Amid notice of Kirstjen Nielsen’s resignation as secretary of the Department of Homeland Security, and the ongoing debate about a proposed border wall, Philadelphia-based photographer Ada Trillo presents art that reflects what she knows to be true about what is happening at our southern border.
“I know for a fact that many of the immigrants who are coming through now are very good people who are leaving violence behind,” she said. “I wanted to show why people come to the United States and what their light at the end of the tunnel is.”
Trillo is showcasing photos she took of the migrant caravan at the University of the Arts. After traveling almost two thousand miles through Mexico on “la bestia,” (“the beast,” the train many migrants cling to perilously during their crossing),, she opened the exhibit on April 5 with a panel of migrant-rights activists and artists, including Cristina Martinez-Guerrero from South Philly Barbacoa, journalist Sam Slovick and Mark Lane, the CEO of Minority Humanitarian Foundation.
From our Partners
"I know for a fact that many of the immigrants who are coming through now are very good people who are leaving violence behind."
Lane talked about a 15-year-old with down syndrome named Javi, who is featured in one of Trillo’s photos and Leslie, a 7-year-old with cerebral palsy who met Trillo and Lane after her father pushed her from Honduras to Mexico in a stroller.
“Javi was very sick but his mother was even sicker. She was vomiting blood and Javi was putting vapor rub under her nose and caressing her,” Lane said. “Leslie was sleeping in the open on the floor. They didn’t have a tent. Her father was told along the way to just leave her at a hospital because she was going to die anyway.”
Lane’s organization, which provides housing, education, and legal representation for immigrants, brought Leslie and Javi into the United States. Neither child had been to school before, but now both are enrolled and living with host families.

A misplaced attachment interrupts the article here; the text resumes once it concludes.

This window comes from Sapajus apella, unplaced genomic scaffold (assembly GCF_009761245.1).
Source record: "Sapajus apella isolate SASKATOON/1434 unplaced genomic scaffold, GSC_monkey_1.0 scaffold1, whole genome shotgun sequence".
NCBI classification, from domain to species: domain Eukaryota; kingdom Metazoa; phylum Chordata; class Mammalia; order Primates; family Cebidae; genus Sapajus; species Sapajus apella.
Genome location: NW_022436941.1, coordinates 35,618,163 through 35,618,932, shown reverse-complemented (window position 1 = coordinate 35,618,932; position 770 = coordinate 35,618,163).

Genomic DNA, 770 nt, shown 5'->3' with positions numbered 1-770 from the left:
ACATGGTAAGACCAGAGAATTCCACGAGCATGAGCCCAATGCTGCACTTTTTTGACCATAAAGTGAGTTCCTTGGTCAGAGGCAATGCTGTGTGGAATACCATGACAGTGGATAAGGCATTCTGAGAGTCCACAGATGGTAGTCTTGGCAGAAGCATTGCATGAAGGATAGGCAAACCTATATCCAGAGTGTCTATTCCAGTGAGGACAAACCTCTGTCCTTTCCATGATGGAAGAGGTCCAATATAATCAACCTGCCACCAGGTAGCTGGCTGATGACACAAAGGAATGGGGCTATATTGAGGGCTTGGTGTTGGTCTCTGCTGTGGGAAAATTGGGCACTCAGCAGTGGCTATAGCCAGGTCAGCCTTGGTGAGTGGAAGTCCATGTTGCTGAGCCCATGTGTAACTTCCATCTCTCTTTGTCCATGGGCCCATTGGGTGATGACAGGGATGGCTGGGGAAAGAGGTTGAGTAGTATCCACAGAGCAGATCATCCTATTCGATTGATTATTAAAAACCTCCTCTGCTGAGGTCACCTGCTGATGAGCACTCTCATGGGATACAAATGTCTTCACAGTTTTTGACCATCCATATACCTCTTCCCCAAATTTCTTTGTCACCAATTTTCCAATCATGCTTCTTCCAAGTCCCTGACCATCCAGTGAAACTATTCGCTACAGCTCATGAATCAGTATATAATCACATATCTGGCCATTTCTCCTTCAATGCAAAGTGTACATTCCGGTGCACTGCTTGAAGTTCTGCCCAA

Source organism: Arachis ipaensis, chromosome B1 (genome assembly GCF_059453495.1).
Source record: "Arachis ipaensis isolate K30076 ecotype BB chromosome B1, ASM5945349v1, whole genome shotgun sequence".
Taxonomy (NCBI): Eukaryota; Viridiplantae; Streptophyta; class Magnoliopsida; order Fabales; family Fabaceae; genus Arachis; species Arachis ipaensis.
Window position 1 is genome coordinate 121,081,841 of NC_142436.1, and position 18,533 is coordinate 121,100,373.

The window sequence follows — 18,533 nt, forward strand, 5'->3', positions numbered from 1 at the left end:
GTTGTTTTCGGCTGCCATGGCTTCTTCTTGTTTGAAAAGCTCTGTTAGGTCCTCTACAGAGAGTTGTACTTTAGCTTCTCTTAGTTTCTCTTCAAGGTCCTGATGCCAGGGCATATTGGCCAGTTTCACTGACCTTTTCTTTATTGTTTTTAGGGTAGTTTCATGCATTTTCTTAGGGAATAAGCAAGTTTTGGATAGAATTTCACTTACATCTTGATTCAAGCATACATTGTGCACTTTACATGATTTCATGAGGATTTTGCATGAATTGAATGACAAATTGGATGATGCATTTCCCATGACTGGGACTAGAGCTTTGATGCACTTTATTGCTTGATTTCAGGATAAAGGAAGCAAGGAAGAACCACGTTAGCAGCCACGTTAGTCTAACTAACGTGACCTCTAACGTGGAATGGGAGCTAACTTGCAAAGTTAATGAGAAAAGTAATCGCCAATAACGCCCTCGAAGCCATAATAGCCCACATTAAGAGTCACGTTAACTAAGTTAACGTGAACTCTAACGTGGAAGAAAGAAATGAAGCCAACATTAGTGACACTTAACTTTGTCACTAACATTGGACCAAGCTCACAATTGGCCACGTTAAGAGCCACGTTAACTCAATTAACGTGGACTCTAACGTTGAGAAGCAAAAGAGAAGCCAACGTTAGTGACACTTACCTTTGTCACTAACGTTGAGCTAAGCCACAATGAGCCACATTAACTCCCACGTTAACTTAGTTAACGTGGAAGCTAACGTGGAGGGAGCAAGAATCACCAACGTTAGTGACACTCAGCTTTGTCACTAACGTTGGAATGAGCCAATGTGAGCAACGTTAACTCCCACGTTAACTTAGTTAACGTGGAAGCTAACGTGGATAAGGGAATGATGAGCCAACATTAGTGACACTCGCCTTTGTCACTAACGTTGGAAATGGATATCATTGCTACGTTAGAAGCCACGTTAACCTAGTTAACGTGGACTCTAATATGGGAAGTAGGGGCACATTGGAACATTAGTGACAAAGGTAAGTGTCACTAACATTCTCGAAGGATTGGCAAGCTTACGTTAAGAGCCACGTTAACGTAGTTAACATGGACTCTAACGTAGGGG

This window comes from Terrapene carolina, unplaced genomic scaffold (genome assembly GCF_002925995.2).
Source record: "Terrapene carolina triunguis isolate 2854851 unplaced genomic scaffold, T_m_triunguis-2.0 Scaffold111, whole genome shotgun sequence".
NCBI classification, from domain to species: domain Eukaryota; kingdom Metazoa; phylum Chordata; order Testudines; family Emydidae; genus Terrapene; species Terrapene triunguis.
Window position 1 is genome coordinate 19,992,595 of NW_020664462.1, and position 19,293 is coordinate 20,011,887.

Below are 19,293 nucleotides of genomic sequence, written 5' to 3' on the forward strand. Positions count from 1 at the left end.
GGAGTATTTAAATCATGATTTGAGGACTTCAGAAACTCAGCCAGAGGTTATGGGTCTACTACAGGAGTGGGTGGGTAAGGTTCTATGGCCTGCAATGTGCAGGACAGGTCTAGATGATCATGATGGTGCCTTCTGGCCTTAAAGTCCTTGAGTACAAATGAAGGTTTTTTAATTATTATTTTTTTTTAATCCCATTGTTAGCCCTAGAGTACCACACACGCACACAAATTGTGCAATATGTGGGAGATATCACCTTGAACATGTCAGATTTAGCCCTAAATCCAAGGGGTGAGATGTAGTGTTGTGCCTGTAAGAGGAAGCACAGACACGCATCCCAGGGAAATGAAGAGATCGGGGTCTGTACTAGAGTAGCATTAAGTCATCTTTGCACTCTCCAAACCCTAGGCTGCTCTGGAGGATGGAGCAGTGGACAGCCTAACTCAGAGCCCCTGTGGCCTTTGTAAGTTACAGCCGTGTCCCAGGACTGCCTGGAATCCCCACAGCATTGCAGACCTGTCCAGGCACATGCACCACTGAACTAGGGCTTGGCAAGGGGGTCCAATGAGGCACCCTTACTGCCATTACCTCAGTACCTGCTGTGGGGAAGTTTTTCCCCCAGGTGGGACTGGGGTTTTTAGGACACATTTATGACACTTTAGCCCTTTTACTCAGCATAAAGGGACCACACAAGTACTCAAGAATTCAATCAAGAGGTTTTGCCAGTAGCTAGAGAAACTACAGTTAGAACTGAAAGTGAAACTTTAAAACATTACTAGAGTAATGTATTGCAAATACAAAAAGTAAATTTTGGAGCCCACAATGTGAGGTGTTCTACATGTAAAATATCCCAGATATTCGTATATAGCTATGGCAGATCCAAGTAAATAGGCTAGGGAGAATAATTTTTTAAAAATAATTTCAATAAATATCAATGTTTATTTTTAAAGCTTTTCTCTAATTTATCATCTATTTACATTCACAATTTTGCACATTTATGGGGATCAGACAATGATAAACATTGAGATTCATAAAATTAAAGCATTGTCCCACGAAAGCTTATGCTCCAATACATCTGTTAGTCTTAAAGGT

Ashley, a trans-queer immigrant from Mexico, was ostracized in her home country.
“I can’t find jobs over there because they say ‘who do you think you are?’ I’m a person,” she said. “A person with feelings and dreams to come true.”
"We are all one humanity."
Ashley, who came to the United States with help from Lane’s foundation, asked that everyone step back from the politics and see migrants as people rather than a threat.
“Everyone should have the opportunity to live life with dignity,” she said. “It doesn’t matter who you are or what you look like. The point of the world is love and happiness and we should help each other be who they are.”
Martinez-Guerrero is an undocumented immigrant who advocates for immigrant rights through her award-winning barbacoa restaurant in South Philly. She said that art in any form, like Trillo’s photography, Slovick’s journalism and her cooking should be used to bring awareness to the struggles of migrants.
“We are all one humanity. This problem is not going to stop any time soon, but we need to start acting because it’s hurting a lot of people,” she said while brushing away tears. “Love is all we have when the world ends. In the end, we are just dust.”
Trillo’s Chasing Freedom: Portraits of the Migrant Caravan will be presented in the lobby of University of the Arts’ Gershman Hall until April 25.-30-
From our Partners
Ana Santiago wants to restore her husband’s garden. And with it, she says, the neighborhood’s respect
Ellen Hwang on her move to the Knight Foundation: ‘This is my dream job’
Knight Foundation releases report assessing Civic Commons efforts in 5 cities, including Philly
Nonprofits and startups can win up to $360K at the WeWork Creator Awards
How to pitch a story to Generocity
Another community garden is losing land to development
Neighborhood gardens grow community as much as food. Now there is online tool to help
12 Philly immigrants who are ready to mobilize
Sign-up for daily news updates from Generocity